STARKVILLE, Miss.--"Look to your past to determine your future" is advice Shirley Hanshaw shared Thursday [April 23] with audience members during a special presentation at Mississippi State.
A member of the university's English department faculty, she was delivering the second of three lectures being sponsored by MSU Libraries in connection with The Kinsey Collection.
The major exhibition continues through June 20 at Mitchell Memorial Library.
"In American history and American life, black Americans are invisible presences," the associate professor said. "They are not seen not because of their absence, but because of the presence of the myth of absence which operates not by misinterpretation and slander, but by silence and exclusion."
Also a member of MSU's African American Studies faculty, Hanshaw quoted from noted historian and Clarksdale native Lerone Bennett Jr.: "'By simply not mentioning certain realities, the manipulators of the myth change the color of the past and control perceptions and acts in the present.'"
A University of Mississippi doctoral graduate who has taught African American literature at MSU since 2005, Hanshaw further illustrated her point by drawing on observations of Haile Gerima, an Ethiopian filmmaker and cultural critic.
"Sankofa is symbolized by a black bird looking backward while moving forward; the literal meaning being 'go back and fetch it,'" she said. "It means, as Haile Gerima said, 'We must go back and reclaim our past so that we can move forward; so we understand why and how we came to be who we are today.'"
Echoing sentiments of collection co-owner Bernard Kinsey, Hanshaw emphasized the importance of "changing the lexicon, the way in which we discuss history as well as literature, as well as works of art by African Americans."
She cited Kinsey's insistence on "the importance of saying a person was 'enslaved' rather than 'a slave.' When one is enslaved, despite lacking physical freedom and being manacled and shackled, that person still maintains control over his or her mind and spirit, as opposed to the slave who is submissive in all respects."
As Hanshaw observed, early African American writers literally had to write themselves into existence. Viewed as "pieces of property, something to be bought and sold," their very existence required authentication by controlling powers of the day.
"If you look in Phyllis Wheatley's book ("Poems on Various Subjects, Religious and Moral," 1773) that is on display in MSU's Kinsey Collection, you will see that her book, in the preface, had to be signed by eight white men because the reading white public was told that Africans were subhuman," Hanshaw explained. "If they left one plantation and went to another, they had to have papers saying who they belonged to."
Hanshaw went on to share brief histories of other early poets of African descent. They included:
--Lucy Terry Prince (1730-1821), whose 1746 poem, "Bars Fight," is regarded as the earliest known literary work by an African American.
"Born in West Africa and kidnapped as an infant, she survived the Middle Passage (sea voyage) and was a skilled orator who often performed her poetry to anyone who would listen," Hanshaw said. "If you've heard of slam poetry, or spoken word poetry, this is where it began."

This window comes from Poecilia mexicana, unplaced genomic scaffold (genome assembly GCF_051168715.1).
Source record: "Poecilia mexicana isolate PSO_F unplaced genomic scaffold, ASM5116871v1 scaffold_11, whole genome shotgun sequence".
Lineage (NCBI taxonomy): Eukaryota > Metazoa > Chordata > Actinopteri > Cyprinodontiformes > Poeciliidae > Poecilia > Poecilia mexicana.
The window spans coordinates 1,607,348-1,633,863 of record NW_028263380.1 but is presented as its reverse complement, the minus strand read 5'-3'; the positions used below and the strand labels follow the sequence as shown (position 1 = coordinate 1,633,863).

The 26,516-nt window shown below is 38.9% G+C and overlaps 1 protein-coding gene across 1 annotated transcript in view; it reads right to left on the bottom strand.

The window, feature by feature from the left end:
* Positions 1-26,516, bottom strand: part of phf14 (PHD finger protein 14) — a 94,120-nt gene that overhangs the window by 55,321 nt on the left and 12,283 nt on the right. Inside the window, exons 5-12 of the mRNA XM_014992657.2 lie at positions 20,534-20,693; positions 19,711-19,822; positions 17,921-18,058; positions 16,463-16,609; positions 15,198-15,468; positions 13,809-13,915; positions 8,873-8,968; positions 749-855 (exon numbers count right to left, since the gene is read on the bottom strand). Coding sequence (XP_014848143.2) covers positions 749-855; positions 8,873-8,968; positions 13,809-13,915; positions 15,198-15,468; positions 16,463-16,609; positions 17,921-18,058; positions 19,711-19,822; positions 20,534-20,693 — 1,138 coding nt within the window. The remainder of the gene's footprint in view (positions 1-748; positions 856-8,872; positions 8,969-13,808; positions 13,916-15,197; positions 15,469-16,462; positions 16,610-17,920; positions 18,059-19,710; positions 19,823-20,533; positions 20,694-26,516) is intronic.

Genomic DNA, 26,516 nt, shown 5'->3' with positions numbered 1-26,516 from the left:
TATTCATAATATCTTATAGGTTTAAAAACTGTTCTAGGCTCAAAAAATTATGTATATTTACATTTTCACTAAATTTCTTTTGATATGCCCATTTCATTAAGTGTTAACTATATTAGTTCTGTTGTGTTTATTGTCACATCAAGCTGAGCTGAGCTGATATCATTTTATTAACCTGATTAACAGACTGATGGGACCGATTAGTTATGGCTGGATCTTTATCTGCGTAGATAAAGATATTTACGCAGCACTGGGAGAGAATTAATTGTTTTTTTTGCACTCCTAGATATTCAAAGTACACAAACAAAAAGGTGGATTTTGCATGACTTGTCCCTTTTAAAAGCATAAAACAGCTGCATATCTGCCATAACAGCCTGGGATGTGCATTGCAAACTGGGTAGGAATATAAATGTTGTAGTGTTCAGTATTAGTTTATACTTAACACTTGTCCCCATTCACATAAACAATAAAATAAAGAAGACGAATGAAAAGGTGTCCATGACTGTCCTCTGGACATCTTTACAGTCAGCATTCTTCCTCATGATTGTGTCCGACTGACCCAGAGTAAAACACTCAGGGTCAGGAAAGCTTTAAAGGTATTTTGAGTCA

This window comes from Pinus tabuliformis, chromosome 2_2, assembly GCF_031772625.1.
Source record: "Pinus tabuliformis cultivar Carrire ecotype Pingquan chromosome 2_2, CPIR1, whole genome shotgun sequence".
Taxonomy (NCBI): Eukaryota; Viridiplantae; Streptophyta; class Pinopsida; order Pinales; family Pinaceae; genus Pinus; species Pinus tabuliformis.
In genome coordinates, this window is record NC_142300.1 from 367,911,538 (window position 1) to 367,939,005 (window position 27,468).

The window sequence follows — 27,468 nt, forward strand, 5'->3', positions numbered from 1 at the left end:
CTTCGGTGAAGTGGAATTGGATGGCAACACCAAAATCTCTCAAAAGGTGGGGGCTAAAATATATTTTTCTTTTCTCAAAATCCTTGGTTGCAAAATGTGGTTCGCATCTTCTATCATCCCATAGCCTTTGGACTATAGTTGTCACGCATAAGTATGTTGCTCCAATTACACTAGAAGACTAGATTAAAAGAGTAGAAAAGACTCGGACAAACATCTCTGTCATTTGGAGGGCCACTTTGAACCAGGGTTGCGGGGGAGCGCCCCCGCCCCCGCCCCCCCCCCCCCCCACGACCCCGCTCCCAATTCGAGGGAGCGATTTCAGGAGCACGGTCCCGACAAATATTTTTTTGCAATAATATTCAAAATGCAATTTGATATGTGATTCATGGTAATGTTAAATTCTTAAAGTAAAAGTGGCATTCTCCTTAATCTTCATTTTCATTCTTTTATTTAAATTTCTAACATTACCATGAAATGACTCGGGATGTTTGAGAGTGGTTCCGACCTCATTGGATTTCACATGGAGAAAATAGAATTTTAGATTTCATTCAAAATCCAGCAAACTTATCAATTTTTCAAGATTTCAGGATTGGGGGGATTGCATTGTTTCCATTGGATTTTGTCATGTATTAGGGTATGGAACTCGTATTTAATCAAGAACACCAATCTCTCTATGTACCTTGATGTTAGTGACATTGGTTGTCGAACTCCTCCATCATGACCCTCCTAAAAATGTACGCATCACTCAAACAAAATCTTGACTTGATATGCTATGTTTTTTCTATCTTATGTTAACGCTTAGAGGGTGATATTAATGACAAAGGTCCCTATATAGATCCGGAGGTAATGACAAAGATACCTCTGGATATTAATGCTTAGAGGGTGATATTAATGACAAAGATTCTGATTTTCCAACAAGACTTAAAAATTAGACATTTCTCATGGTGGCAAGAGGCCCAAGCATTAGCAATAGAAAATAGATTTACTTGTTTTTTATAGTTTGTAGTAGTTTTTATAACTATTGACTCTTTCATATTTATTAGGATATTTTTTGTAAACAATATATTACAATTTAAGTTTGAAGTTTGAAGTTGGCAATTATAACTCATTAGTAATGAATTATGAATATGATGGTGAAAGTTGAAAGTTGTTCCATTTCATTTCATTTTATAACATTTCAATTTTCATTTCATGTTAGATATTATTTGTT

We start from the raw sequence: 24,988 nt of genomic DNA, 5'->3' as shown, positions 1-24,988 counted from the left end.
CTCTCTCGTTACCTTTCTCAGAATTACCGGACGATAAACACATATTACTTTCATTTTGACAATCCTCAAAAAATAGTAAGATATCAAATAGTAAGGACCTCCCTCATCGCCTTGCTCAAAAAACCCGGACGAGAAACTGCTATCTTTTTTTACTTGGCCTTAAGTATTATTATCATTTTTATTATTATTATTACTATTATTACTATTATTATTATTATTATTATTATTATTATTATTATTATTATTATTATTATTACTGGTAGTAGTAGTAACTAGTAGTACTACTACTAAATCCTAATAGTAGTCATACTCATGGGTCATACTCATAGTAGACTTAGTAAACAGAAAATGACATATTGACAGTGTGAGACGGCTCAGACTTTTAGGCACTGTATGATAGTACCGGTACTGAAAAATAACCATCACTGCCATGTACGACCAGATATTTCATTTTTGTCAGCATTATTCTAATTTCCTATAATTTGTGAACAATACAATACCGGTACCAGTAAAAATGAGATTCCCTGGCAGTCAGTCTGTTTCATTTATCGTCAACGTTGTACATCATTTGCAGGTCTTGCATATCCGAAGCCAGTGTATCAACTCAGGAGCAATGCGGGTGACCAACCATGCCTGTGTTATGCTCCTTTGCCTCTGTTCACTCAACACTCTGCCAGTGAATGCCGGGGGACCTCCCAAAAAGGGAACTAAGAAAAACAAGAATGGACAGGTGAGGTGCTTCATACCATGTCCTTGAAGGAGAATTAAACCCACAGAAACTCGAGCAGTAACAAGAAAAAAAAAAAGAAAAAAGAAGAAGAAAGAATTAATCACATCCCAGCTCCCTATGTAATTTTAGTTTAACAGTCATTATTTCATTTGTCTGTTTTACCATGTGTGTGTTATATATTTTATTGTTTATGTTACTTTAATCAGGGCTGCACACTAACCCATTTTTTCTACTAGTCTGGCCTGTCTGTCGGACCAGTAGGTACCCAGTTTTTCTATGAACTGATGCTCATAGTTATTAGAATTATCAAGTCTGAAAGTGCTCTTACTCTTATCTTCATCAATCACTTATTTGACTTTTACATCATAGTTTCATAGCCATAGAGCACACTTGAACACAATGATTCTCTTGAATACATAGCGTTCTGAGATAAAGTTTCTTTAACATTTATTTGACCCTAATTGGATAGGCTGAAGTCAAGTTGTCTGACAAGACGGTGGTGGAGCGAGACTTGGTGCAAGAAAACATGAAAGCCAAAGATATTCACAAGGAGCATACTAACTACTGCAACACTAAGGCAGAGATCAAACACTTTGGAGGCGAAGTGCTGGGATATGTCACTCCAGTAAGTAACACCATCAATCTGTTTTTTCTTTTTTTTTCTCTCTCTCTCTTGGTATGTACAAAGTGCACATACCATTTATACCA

--Phillis Wheatley (1753-84), who became the first English-speaking person of African descent to publish a book. Additionally, she became only the second woman of any race to publish a book in America, the first African American woman to earn a living from her writing and first woman writer encouraged and financed by a group of women.
--Olaudah Equiano (1745-97). African-born, he was the first to tell of being kidnapped in Africa, experiencing horrors of the Middle Passage and being enslaved around the world before finally being deposited in England.
"He was on the Middle Passage to many places, and he survived to come and tell us his story," Hanshaw said. "While he was in exile, he was learning everything he could about the shipping industry, so by the time he got back to England, he was able to get a job and buy his own freedom."
As a result, Eqiano "went from being property to owning property" and, like many of his contemporaries, became an ardent supporter of the abolitionist movement, she said.
Hanshaw encouraged audience members to give special attention to "Ancestor's Torch," Ava Cosey's 2011 oil painting that is part of the exhibit.
"Inscribed on the woman's dress are inventions by African Americans," she pointed out. "Most of the inventions were in the 1700s and 1800s, right after Africans were emancipated."
Also in the library's third-floor John Grisham Room, the final Kinsey Collection lecture takes place May 20. Beginning at 4 p.m., artist and Starkville High School art teacher Andrew Lark will discuss some of the collection artists and their works.
In addition to MSU Libraries and African American Studies, the collection is made possible by Visit Mississippi, Greater Starkville Development Partnership, Mississippi Humanities Council and National Endowment for the Humanities.
Any views, findings, conclusions or recommendations expressed in the exhibit do not necessarily represent those of the National Endowment for the Humanities or the Mississippi Humanities Council.
MSU, the state's flagship research institution, is online at msstate.edu, meridian.msstate.edu, facebook.com/msstate, instagram.com/msstate, pinterest.com/msstate and twitter.com/msstate, using hashtag #WeRingTrue.